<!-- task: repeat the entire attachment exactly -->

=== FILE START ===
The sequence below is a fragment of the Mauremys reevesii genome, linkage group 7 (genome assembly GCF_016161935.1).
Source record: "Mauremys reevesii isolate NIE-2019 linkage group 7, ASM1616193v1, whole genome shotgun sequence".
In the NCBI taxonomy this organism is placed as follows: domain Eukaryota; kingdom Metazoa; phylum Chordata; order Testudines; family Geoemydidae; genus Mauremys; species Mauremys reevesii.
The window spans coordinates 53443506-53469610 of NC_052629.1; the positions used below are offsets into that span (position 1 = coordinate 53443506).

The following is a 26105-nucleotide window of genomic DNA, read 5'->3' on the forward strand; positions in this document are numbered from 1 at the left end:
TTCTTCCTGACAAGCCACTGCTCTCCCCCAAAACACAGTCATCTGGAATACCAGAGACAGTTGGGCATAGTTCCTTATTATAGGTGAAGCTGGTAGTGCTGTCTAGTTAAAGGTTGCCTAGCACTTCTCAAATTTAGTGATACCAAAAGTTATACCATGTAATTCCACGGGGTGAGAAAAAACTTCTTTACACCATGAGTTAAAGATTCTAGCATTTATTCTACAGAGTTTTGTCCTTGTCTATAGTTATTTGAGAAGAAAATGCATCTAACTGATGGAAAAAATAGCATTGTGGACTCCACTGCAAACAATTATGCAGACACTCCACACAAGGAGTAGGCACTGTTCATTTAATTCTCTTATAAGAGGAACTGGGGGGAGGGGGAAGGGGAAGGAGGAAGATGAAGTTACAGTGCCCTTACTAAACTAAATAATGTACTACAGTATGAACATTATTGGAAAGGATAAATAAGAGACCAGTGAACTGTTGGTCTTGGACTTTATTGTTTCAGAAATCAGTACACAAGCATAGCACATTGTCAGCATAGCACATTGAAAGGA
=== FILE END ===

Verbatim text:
The sequence below is a fragment of the Mauremys reevesii genome, linkage group 7 (genome assembly GCF_016161935.1).
Source record: "Mauremys reevesii isolate NIE-2019 linkage group 7, ASM1616193v1, whole genome shotgun sequence".
In the NCBI taxonomy this organism is placed as follows: domain Eukaryota; kingdom Metazoa; phylum Chordata; order Testudines; family Geoemydidae; genus Mauremys; species Mauremys reevesii.
The window spans coordinates 53443506-53469610 of NC_052629.1; the positions used below are offsets into that span (position 1 = coordinate 53443506).

The following is a 26105-nucleotide window of genomic DNA, read 5'->3' on the forward strand; positions in this document are numbered from 1 at the left end:
TTCTTCCTGACAAGCCACTGCTCTCCCCCAAAACACAGTCATCTGGAATACCAGAGACAGTTGGGCATAGTTCCTTATTATAGGTGAAGCTGGTAGTGCTGTCTAGTTAAAGGTTGCCTAGCACTTCTCAAATTTAGTGATACCAAAAGTTATACCATGTAATTCCACGGGGTGAGAAAAAACTTCTTTACACCATGAGTTAAAGATTCTAGCATTTATTCTACAGAGTTTTGTCCTTGTCTATAGTTATTTGAGAAGAAAATGCATCTAACTGATGGAAAAAATAGCATTGTGGACTCCACTGCAAACAATTATGCAGACACTCCACACAAGGAGTAGGCACTGTTCATTTAATTCTCTTATAAGAGGAACTGGGGGGAGGGGGAAGGGGAAGGAGGAAGATGAAGTTACAGTGCCCTTACTAAACTAAATAATGTACTACAGTATGAACATTATTGGAAAGGATAAATAAGAGACCAGTGAACTGTTGGTCTTGGACTTTATTGTTTCAGAAATCAGTACACAAGCATAGCACATTGTCAGCATAGCACATTGAAAGGA